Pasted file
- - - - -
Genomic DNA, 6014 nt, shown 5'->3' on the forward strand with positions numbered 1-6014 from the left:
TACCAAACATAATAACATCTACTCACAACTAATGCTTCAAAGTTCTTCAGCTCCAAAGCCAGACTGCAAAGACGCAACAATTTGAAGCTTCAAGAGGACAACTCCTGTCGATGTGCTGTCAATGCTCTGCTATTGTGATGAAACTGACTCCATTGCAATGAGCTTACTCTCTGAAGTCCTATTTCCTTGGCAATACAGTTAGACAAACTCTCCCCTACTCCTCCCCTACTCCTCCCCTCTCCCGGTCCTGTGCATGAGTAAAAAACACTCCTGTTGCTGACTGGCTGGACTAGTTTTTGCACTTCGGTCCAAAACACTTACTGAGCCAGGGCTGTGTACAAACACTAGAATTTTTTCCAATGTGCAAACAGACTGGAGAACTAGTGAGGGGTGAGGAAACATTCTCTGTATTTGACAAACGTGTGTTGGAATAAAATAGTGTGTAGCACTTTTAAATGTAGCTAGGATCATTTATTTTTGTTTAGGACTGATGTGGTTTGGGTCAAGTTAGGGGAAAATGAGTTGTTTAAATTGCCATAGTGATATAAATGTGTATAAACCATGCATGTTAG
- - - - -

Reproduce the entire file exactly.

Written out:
Genomic DNA, 6014 nt, shown 5'->3' on the forward strand with positions numbered 1-6014 from the left:
TACCAAACATAATAACATCTACTCACAACTAATGCTTCAAAGTTCTTCAGCTCCAAAGCCAGACTGCAAAGACGCAACAATTTGAAGCTTCAAGAGGACAACTCCTGTCGATGTGCTGTCAATGCTCTGCTATTGTGATGAAACTGACTCCATTGCAATGAGCTTACTCTCTGAAGTCCTATTTCCTTGGCAATACAGTTAGACAAACTCTCCCCTACTCCTCCCCTACTCCTCCCCTCTCCCGGTCCTGTGCATGAGTAAAAAACACTCCTGTTGCTGACTGGCTGGACTAGTTTTTGCACTTCGGTCCAAAACACTTACTGAGCCAGGGCTGTGTACAAACACTAGAATTTTTTCCAATGTGCAAACAGACTGGAGAACTAGTGAGGGGTGAGGAAACATTCTCTGTATTTGACAAACGTGTGTTGGAATAAAATAGTGTGTAGCACTTTTAAATGTAGCTAGGATCATTTATTTTTGTTTAGGACTGATGTGGTTTGGGTCAAGTTAGGGGAAAATGAGTTGTTTAAATTGCCATAGTGATATAAATGTGTATAAACCATGCATGTTAG